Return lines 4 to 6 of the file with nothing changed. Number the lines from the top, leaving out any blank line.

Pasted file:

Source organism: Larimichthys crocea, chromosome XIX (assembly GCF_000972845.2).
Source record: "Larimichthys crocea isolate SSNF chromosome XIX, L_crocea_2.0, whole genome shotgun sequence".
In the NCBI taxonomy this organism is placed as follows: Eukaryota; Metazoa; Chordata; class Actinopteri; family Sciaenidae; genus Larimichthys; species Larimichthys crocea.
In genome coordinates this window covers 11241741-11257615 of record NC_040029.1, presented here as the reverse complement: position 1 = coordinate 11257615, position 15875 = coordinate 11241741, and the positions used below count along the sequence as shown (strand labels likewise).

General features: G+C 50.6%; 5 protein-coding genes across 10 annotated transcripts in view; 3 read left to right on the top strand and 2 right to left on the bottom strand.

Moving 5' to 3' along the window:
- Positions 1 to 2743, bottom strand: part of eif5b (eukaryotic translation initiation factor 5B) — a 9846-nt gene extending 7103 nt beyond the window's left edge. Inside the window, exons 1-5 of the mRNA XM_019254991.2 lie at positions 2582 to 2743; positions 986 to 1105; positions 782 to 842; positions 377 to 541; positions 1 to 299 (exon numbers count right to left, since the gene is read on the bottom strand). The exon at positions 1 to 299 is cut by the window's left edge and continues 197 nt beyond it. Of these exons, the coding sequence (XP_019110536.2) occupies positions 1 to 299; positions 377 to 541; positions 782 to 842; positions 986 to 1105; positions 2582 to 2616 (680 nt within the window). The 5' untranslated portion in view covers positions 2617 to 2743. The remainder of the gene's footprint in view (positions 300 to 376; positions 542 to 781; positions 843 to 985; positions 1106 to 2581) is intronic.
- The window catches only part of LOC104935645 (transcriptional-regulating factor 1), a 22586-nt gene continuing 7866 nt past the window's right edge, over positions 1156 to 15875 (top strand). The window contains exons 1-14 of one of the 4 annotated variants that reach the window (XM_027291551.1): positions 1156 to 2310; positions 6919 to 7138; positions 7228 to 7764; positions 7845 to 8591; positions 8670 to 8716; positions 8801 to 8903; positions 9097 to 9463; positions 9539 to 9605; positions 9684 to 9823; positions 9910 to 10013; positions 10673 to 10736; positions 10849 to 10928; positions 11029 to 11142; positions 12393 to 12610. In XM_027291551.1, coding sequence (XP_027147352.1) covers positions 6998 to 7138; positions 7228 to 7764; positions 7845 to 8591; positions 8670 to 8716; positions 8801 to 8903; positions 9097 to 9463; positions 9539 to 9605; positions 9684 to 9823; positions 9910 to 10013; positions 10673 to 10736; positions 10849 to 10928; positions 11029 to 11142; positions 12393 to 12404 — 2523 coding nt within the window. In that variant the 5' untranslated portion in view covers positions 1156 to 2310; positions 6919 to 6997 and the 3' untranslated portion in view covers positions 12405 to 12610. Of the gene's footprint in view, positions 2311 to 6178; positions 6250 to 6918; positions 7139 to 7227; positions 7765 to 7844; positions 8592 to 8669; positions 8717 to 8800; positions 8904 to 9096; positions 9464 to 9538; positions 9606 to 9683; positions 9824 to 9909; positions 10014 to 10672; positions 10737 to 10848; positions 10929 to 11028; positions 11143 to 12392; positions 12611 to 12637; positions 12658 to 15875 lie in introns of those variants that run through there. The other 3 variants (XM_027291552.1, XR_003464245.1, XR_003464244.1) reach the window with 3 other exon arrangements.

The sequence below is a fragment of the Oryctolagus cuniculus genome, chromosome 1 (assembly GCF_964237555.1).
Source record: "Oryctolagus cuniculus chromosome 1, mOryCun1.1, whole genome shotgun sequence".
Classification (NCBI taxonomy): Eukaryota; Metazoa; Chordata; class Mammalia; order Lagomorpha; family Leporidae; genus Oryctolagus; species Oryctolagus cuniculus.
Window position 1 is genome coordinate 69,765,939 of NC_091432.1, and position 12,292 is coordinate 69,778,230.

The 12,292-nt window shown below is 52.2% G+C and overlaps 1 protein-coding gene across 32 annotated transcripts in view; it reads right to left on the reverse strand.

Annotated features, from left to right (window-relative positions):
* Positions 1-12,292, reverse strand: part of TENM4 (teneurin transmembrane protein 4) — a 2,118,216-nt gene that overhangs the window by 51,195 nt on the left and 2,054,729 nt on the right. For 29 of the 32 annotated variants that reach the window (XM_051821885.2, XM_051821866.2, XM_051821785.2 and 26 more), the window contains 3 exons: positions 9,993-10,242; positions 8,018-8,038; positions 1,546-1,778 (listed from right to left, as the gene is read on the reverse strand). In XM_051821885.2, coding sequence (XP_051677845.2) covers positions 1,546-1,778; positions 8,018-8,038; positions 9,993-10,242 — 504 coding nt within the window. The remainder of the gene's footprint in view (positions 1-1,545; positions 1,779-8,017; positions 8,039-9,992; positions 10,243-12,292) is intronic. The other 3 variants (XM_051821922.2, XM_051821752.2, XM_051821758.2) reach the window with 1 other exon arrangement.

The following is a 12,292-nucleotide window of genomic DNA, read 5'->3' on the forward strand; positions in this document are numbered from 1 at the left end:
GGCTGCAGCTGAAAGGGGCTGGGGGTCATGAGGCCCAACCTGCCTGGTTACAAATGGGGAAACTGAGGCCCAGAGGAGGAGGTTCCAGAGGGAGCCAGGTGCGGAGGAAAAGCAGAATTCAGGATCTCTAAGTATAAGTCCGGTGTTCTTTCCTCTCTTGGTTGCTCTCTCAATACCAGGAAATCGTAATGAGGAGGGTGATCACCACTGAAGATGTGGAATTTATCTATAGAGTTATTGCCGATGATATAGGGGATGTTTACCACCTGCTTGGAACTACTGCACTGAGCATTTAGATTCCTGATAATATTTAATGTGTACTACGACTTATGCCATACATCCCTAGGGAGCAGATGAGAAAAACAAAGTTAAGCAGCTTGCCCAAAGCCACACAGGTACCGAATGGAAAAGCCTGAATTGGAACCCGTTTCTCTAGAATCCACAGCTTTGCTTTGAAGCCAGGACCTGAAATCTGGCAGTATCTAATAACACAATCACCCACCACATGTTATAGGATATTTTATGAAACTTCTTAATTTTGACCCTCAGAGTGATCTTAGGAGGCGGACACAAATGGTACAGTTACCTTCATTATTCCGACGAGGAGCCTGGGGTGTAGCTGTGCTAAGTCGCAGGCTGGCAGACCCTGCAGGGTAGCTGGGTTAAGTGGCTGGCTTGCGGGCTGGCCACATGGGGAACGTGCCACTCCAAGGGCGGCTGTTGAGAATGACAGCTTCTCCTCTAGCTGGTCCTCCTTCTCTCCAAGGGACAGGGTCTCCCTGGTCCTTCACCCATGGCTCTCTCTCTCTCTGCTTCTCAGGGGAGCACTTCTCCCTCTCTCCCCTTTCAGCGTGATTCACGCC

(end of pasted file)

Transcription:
In genome coordinates this window covers 11241741-11257615 of record NC_040029.1, presented here as the reverse complement: position 1 = coordinate 11257615, position 15875 = coordinate 11241741, and the positions used below count along the sequence as shown (strand labels likewise).

General features: G+C 50.6%; 5 protein-coding genes across 10 annotated transcripts in view; 3 read left to right on the top strand and 2 right to left on the bottom strand.

Moving 5' to 3' along the window: